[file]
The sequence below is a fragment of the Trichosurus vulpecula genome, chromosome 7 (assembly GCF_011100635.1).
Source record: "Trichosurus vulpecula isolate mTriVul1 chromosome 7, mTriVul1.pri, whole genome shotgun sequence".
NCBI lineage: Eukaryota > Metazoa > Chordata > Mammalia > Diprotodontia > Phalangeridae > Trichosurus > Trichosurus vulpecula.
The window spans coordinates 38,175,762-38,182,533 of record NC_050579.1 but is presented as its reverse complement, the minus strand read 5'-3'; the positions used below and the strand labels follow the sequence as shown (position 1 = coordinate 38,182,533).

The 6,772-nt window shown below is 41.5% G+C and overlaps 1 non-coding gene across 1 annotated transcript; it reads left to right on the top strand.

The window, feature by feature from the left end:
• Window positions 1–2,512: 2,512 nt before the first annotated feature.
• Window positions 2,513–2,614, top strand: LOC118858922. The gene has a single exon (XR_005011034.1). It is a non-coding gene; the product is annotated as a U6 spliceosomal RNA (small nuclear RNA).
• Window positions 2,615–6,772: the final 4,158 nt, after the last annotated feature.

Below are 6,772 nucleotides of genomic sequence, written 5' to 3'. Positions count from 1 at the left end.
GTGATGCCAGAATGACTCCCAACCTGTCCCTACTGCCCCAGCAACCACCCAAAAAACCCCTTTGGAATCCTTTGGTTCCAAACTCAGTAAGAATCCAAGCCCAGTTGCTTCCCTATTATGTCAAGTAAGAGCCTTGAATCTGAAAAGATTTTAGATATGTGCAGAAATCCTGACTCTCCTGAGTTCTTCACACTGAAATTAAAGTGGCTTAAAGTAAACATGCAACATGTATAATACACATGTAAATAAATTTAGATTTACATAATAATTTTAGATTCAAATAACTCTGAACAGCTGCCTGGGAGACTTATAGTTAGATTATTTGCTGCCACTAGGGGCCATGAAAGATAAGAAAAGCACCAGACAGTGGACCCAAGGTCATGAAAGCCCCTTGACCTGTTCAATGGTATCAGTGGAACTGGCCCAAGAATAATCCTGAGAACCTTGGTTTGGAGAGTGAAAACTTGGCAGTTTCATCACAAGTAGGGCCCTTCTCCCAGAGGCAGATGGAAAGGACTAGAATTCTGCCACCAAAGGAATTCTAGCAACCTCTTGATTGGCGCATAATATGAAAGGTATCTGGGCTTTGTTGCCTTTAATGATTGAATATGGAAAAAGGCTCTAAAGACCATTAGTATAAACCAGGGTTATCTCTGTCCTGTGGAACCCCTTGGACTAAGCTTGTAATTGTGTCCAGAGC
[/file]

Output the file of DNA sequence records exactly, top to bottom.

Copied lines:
The sequence below is a fragment of the Trichosurus vulpecula genome, chromosome 7 (assembly GCF_011100635.1).
Source record: "Trichosurus vulpecula isolate mTriVul1 chromosome 7, mTriVul1.pri, whole genome shotgun sequence".
NCBI lineage: Eukaryota > Metazoa > Chordata > Mammalia > Diprotodontia > Phalangeridae > Trichosurus > Trichosurus vulpecula.
The window spans coordinates 38,175,762-38,182,533 of record NC_050579.1 but is presented as its reverse complement, the minus strand read 5'-3'; the positions used below and the strand labels follow the sequence as shown (position 1 = coordinate 38,182,533).

The 6,772-nt window shown below is 41.5% G+C and overlaps 1 non-coding gene across 1 annotated transcript; it reads left to right on the top strand.

The window, feature by feature from the left end:
• Window positions 1–2,512: 2,512 nt before the first annotated feature.
• Window positions 2,513–2,614, top strand: LOC118858922. The gene has a single exon (XR_005011034.1). It is a non-coding gene; the product is annotated as a U6 spliceosomal RNA (small nuclear RNA).
• Window positions 2,615–6,772: the final 4,158 nt, after the last annotated feature.

Below are 6,772 nucleotides of genomic sequence, written 5' to 3'. Positions count from 1 at the left end.
GTGATGCCAGAATGACTCCCAACCTGTCCCTACTGCCCCAGCAACCACCCAAAAAACCCCTTTGGAATCCTTTGGTTCCAAACTCAGTAAGAATCCAAGCCCAGTTGCTTCCCTATTATGTCAAGTAAGAGCCTTGAATCTGAAAAGATTTTAGATATGTGCAGAAATCCTGACTCTCCTGAGTTCTTCACACTGAAATTAAAGTGGCTTAAAGTAAACATGCAACATGTATAATACACATGTAAATAAATTTAGATTTACATAATAATTTTAGATTCAAATAACTCTGAACAGCTGCCTGGGAGACTTATAGTTAGATTATTTGCTGCCACTAGGGGCCATGAAAGATAAGAAAAGCACCAGACAGTGGACCCAAGGTCATGAAAGCCCCTTGACCTGTTCAATGGTATCAGTGGAACTGGCCCAAGAATAATCCTGAGAACCTTGGTTTGGAGAGTGAAAACTTGGCAGTTTCATCACAAGTAGGGCCCTTCTCCCAGAGGCAGATGGAAAGGACTAGAATTCTGCCACCAAAGGAATTCTAGCAACCTCTTGATTGGCGCATAATATGAAAGGTATCTGGGCTTTGTTGCCTTTAATGATTGAATATGGAAAAAGGCTCTAAAGACCATTAGTATAAACCAGGGTTATCTCTGTCCTGTGGAACCCCTTGGACTAAGCTTGTAATTGTGTCCAGAGC